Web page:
Q: Does additional ETI need to be included in the IRP5/IT3(a) certificate?
A: Employers must include all additional ETI on their IRP5 certificates. Some employers are not eligible for ETI because of the age restriction or because they have used up their 24 month allowance: in these cases, employers may use the additional qualifying cycle option.
Q: Does UIF TERS count as remuneration for ETI calculations?
A: Under the terms of the Income Tax Act, payments from the Unemployment Insurance Fund’s Temporary Employer/Employee Relief Scheme (UIF TERS) are not counted as remuneration for the purposes of ETI calculation. UIF TERS payments are made directly to employers, who then pay their employees.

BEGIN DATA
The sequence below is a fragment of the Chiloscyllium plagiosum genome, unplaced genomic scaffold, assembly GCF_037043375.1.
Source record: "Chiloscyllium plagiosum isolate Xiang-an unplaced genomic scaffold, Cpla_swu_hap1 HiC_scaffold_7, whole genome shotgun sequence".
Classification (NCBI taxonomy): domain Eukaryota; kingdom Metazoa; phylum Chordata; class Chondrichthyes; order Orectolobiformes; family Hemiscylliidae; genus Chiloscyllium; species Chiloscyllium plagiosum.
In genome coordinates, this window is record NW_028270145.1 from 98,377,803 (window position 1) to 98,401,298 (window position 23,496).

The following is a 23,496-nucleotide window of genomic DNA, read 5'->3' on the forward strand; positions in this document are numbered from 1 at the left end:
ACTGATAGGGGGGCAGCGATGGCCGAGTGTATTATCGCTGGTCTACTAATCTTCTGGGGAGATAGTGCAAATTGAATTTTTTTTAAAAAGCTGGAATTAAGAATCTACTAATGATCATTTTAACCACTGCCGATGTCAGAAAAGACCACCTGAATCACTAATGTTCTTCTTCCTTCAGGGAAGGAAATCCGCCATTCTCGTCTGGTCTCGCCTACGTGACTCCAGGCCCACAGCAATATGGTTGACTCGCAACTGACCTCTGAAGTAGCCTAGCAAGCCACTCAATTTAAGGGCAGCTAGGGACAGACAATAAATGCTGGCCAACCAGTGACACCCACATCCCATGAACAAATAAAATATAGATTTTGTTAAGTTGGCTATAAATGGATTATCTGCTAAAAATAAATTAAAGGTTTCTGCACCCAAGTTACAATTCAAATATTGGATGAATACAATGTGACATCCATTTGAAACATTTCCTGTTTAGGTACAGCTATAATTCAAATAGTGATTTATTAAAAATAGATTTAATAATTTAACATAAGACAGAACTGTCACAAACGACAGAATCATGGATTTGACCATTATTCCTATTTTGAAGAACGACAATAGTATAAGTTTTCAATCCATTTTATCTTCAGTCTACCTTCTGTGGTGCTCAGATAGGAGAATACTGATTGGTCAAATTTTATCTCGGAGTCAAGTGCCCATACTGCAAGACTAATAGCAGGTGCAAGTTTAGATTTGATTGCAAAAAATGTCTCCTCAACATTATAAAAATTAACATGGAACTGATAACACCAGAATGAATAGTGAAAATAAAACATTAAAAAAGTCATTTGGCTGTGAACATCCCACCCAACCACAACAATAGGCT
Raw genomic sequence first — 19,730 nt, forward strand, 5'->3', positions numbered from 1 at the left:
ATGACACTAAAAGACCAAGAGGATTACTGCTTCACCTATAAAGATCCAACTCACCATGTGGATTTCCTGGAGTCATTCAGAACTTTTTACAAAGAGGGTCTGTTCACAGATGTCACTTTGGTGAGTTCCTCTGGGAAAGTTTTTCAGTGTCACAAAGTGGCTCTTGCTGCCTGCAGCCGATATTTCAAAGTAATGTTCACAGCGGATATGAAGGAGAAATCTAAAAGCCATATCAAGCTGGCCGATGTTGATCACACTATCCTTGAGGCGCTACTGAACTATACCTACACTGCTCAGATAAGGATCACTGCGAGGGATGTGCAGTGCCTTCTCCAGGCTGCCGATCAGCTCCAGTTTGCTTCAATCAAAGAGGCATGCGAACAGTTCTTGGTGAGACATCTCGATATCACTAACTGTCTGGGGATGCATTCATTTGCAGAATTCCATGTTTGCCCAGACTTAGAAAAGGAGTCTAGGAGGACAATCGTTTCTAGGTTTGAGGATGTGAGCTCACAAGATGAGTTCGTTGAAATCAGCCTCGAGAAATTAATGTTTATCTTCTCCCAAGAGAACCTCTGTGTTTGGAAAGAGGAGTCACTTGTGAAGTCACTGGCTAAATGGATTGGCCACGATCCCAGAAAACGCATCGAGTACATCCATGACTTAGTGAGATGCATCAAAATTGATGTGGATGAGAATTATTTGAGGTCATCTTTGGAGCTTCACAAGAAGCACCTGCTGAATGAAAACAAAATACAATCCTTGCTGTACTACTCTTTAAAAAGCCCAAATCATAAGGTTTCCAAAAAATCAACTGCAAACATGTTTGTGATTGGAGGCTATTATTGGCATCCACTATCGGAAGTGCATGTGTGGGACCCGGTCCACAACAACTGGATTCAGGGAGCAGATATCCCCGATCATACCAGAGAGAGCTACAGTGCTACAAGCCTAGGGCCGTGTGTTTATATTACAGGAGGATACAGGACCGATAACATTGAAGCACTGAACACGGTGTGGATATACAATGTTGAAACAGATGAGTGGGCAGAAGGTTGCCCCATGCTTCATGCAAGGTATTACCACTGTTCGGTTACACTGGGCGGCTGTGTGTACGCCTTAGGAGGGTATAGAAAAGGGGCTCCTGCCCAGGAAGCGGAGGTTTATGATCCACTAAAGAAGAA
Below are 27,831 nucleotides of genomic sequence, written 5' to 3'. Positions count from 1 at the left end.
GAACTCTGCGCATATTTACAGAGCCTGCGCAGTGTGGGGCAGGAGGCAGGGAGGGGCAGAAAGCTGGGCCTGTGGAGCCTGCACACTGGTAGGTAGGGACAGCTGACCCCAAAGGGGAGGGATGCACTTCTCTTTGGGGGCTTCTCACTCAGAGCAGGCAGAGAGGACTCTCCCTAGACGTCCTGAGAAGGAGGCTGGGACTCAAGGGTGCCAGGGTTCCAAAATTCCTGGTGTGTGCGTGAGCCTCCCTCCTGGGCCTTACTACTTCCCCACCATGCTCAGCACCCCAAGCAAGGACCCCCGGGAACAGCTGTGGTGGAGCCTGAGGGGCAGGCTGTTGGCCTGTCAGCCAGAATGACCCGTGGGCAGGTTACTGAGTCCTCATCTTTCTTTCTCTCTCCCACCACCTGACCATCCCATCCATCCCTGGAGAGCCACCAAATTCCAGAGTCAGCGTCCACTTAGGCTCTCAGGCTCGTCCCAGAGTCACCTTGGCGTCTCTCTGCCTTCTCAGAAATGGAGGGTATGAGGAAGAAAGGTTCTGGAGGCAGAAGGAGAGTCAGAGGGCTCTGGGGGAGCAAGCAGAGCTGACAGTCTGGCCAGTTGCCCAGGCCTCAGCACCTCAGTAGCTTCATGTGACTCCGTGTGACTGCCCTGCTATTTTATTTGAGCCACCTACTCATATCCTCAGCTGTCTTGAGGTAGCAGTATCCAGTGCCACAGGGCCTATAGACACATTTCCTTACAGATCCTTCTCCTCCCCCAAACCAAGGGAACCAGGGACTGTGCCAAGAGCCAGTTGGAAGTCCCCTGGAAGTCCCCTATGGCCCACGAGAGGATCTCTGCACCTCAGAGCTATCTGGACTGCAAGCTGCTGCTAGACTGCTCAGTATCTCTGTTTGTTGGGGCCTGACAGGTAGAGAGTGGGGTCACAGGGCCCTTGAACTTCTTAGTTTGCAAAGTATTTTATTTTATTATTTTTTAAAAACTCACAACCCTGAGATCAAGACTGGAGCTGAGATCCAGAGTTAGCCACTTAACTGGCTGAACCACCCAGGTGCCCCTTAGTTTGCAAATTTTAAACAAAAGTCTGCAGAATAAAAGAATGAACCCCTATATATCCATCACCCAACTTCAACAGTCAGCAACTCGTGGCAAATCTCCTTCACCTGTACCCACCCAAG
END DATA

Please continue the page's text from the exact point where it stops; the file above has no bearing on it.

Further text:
For example, if an employee who normally earns R5000 can only be paid R3000 as a result of the coronavirus crisis, UIF TERS would pay the employer R2000 to make up the wage. For ETI calculation purposes however, the employee’s remuneration is R3000.
Q: Should employers count payments from disaster relief organisations as remuneration?
A: Several organisations have implemented Covid-19 disaster relief schemes that offer financial support to employers. If an employer successfully applies to one of these schemes, and the financial aid provided by the organisation is used specifically for the payment of wages/salaries, then that payment counts as remuneration - and should be treated as such for tax purposes.
Employers should keep detailed records of any financial support payments that are used to pay employees affected by the coronavirus crisis in order to demonstrate that the funds were not used for other purposes.
Q: How should employers treat payments from disaster relief organisations for the purposes of PAYE and ETI?